In Defence of Participatory Democracy

March 15.– It is public knowledge that out of the over 93 million people who registered to vote in the 2023 general elections, more than 87 million collected their Permanent Voter’s Cards (PVCs). An overwhelming majority of the registered are demographically youths, according to the Independent Electoral Commission (INEC). Yet despite the great momentum that heralded the elections only about 25 million persons voted. For instance, in Lagos State more than seven million people registered to vote, the highest number in the country. But out of the 6.2 million voters who eventually collected their PVCs, only 1.2 million voted.

It is curious to note that five million registered voters who had collected their PVCs boycotted the exercise in Lagos State for reasons best known to them.

This trend of conspicuous voter apathy has been the elephant in the room which all the contenders in the post-February 25 debate seem to be ignoring.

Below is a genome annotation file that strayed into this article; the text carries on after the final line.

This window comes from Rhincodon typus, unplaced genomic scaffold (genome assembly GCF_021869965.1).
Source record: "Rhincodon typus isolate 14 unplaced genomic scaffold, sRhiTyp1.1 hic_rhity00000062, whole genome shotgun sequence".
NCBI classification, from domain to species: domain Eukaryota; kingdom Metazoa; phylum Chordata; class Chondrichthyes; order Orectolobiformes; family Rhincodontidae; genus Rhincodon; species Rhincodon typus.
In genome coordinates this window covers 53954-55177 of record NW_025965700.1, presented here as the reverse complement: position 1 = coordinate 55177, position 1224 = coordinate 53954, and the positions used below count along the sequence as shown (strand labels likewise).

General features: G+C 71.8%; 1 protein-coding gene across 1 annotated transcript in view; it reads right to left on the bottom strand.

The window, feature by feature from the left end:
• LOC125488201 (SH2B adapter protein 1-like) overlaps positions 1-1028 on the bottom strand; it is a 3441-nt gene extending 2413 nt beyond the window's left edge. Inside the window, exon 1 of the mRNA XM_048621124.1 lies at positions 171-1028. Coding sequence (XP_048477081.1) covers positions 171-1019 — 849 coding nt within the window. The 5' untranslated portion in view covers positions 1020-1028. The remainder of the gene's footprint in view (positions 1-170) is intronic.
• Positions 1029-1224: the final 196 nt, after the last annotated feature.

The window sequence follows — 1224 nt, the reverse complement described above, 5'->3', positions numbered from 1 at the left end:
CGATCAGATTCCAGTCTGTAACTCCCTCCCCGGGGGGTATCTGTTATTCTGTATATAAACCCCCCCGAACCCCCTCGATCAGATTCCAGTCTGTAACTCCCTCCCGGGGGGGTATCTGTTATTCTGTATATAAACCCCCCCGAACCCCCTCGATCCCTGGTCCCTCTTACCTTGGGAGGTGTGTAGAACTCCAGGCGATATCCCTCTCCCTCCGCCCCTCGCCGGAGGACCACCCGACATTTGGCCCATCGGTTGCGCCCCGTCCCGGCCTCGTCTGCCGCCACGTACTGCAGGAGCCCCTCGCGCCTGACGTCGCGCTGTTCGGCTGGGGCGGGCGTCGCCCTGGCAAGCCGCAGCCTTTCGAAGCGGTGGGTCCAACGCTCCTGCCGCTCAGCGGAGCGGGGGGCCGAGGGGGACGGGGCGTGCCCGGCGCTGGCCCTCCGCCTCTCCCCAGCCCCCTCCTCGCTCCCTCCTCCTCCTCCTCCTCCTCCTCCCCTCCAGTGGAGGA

The fundamental question for politicians of various hues in Nigeria is this: why did tens of millions of voters across Nigeria shun the elections? The explanation does not lie in spreading prejudice by any side to the debate. Scapegoating any group will definitely not provide the answer.

The indubitable fact is that participatory democracy is severely impaired when more than 60 million voters, who collected their PVCs nationwide, did not show up at the polling booths on election day. But since the results of the February elections were announced, ethnic champions and religious bigots on all sides have given their respective interpretations to what happened...

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